About 40,000 military members and veterans with children ages 11 to 17 are being invited to participate in a Defense Department study that looks at the health and well-being of military-connected youth and their families.
These parents are getting their invitations by email and through postal mail.
Parents will be provided information about signing in to take the confidential online survey. The Study of Adolescent Resilience, or SOAR, is part of the largest and longest-running health research in military history, the Department of Defense Millennium Cohort Study.
Those invited to participate in the adolescent survey are already enrolled in the larger DoD Millennium Cohort Study of active-duty, reserve and National Guard service members and veterans, which began in 2001 and continues through 2068. There are about 40,000 service members and veterans enrolled in that study who have adolescent children. SOAR is open to the service member/veteran, the child, and the other parent, if applicable. The parent(s) and the adolescent are invited to fill out individual surveys.
“Our military youth have unique voices rooted in their military life experiences. The SOAR survey provides an opportunity to put their voices into action and provide necessary feedback to address military-connected adolescent needs,” said Patricia Montes Barron, deputy assistant secretary of defense for military community and family policy, in the announcement of the survey’s launch.
The Naval Health Research Center in San Diego is conducting the research, with funding from the Office of the Deputy Secretary of Defense for Military Community and Family Policy.
The Millennium Cohort Study involves periodic surveys over the long term, and also periodically recruits more service members to enroll, following them as they continue their career and after they leave the military. Participants in this SOAR survey may be asked to participate in follow-up surveys in the future, depending on available funding for further research.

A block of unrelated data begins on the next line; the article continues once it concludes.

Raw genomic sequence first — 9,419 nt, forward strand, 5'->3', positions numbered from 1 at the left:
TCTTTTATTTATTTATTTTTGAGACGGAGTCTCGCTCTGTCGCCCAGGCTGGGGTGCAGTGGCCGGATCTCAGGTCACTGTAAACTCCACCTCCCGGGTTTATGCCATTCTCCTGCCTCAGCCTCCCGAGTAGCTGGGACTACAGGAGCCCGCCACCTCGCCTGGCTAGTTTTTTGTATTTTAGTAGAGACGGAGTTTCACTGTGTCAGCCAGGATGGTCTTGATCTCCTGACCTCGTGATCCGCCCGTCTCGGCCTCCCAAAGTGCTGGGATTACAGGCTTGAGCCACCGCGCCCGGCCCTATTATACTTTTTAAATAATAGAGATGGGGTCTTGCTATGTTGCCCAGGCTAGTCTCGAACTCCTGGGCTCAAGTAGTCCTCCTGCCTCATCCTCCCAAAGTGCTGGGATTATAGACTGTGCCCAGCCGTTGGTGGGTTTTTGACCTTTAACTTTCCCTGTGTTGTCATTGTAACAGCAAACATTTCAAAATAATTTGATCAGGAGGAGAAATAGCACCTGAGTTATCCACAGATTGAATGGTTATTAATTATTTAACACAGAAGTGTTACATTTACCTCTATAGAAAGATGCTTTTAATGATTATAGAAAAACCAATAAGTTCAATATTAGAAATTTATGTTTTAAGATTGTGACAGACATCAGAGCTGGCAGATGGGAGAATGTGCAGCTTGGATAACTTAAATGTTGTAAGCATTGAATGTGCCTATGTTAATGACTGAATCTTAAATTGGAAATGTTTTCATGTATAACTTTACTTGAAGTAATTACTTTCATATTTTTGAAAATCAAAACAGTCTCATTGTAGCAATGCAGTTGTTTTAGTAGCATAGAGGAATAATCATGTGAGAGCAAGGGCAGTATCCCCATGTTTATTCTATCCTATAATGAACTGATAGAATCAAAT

While Department of Defense officials conducted surveys of military youth decades ago, those have been discontinued, and there are no known longitudinal studies of military teens over time.
The survey is open only to those who have been contacted with an invitation to participate, to protect the scientific validity of the study, which follows certain protocols.
The individual surveys take about 30 minutes to complete, and focus on how military experiences affect teens’ psychosocial adjustment, physical health, academic achievement, and educational and career aspirations. The surveys also focus on parenting experiences and the relationship between military-connected adolescents and their parents, according to the announcement.
Adolescents, for example, answer questions about career aspirations and how military experiences have affected different areas of their life. Parents answer questions about the number of moves the child has experienced, for example, and their communication with their child, according to the Millennium Cohort Study website.
Participants can skip any question they don’t want to answer.
Responses are confidential and aren’t shared with anyone in military commands, disability evaluators, insurance companies or anyone else not directly involved in data analysis. Only summary information based on the entire survey response will be published, not individual responses.
Each participant who completes a survey will receive a $10 gift card to Amazon.com, up to $40 per family.
Karen has covered military families, quality of life and consumer issues for Military Times for more than 30 years, and is co-author of a chapter on media coverage of military families in the book "A Battle Plan for Supporting Military Families." She previously worked for newspapers in Guam, Norfolk, Jacksonville, Fla., and Athens, Ga.